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Peripherals Mechanical Keyboards

Discussion in 'Hardware' started by Raptor77, 27 Dec 2011.

  1. Grimloon

    Grimloon New Member

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    I've got no issues with the browns for gaming, double taps register just fine. It's actually about the only time I don't bottom out the keys. I may give blacks a go but I don't know that I'd like them if they're heavier than the browns.

    I can see the thinking behind that one. TBH the standard QWERTY keyboard layout is pretty appalling and that one looks to be much better thought out than most. However, I have over 25 years using that particular layout and it's rather familiar now. No way would I be able to easily adapt to that. Actually, something along the layout of the MS Comfort Curve with mechanical switches would be sweet for me.
     
  2. leslie

    leslie Just me!

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    My primary keyboard uses browns and it works great all around.

    Blues are designed different, the piece that activates the switch itself is separate from the part the key you touch, it's what gives it the noise. Once you hit the switch point, it drops to the bottom making the click noise (the click happens after the key is actually pressed). Unfortunately, because it isn't directly connected to the part you touch, you don't know where it is in terms of it's stroke. While your finger may be on the way up, the second half could still be near the bottom, back up where there switch point is, or it could be above the switching point. If you start to press down again expecting a double tap, it needs to be above the switch point in order to work, but you don't know where it is.

    All other Cherry switches are directly connected, you always know where the key is in terms of stroke. You have direct feedback.




    That ergo keyboard could probably work well once you adapted, but if it is meant for efficiency, since they already changed the keys, there are faster layouts than qwerty they could have used. Odd keyboards are fine if it's only you who use them, and you better hope it ever fails because you may not be able to get another. Also, it stinks when someone else has to use it.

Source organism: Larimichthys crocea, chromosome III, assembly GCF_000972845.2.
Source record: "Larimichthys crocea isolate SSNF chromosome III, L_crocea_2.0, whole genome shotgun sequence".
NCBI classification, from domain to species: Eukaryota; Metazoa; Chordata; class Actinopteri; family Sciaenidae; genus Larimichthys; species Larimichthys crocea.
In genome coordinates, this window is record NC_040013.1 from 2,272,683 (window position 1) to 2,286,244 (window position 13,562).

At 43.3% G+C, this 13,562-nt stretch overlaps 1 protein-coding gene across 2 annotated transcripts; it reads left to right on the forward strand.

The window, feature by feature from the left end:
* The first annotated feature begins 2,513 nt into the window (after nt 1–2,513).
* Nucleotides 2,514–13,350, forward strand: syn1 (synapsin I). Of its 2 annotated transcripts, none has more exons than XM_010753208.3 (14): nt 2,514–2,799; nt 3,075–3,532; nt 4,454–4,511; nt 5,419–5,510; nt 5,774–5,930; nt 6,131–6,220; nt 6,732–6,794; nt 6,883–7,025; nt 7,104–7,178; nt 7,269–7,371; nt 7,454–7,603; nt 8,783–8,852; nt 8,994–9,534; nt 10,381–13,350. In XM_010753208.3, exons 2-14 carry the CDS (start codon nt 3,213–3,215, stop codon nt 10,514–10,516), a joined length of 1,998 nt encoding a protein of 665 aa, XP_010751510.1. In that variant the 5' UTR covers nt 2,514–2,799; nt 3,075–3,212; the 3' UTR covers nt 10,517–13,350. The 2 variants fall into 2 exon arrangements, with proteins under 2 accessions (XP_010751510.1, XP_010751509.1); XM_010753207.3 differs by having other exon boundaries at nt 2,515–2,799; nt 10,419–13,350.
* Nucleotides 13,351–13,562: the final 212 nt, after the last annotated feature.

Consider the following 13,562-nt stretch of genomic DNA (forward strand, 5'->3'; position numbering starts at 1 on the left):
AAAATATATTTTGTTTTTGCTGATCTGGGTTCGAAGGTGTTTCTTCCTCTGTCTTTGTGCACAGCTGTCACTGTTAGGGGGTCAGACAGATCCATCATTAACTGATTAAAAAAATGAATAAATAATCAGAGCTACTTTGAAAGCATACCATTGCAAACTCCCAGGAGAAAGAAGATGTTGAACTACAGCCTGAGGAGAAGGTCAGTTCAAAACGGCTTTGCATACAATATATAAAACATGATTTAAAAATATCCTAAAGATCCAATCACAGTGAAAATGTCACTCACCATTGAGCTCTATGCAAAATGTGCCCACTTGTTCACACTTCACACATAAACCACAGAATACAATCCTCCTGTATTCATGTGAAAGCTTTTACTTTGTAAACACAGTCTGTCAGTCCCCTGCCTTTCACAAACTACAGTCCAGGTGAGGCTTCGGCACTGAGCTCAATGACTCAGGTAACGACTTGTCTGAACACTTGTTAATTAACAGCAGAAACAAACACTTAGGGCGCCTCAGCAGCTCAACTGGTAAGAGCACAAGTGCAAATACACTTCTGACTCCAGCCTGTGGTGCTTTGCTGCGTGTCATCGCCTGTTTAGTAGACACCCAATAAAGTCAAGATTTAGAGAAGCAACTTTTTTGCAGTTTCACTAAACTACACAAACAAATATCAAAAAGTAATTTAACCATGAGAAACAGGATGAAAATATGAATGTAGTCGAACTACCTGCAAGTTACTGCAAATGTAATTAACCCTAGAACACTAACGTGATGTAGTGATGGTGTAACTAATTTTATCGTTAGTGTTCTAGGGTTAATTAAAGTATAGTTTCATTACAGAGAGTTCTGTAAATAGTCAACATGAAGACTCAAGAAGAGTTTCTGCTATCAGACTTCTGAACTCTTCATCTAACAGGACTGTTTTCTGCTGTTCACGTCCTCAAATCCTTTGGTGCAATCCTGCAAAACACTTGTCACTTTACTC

Last edited: 8 Feb 2012
  3. Orca

    Orca New Member

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    Question: How does one remove a key from a cherry mx keyboard without forking out a fiver for a plastic widget that does the same thing, or is this a bad idea?
     
  4. longweight

    longweight Possibly Longbeard.

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    Two paper clips, bend them open and leave the 90° bends at each end, slide under the key and make sure the horizontal part of the clip under the key is resting on both sides of the key.

    Pull.
     
  5. b1g-d0g

    b1g-d0g Well-Known Member

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    For the sake of £5 i would buy one will do it right and faster got me one the other day from kustompcs.
     
  6. Grimloon

    Grimloon New Member

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    Carefully? :p The key puller I got with my Filco is actually two triangles of sprung wire moulded in to a plastic handle. Piano wire or similar twisted together and a certain amount of gaffer tape might do the trick. It needs to have some spring to it so you can get one edge under each side of the key but not have to worry about it coming loose.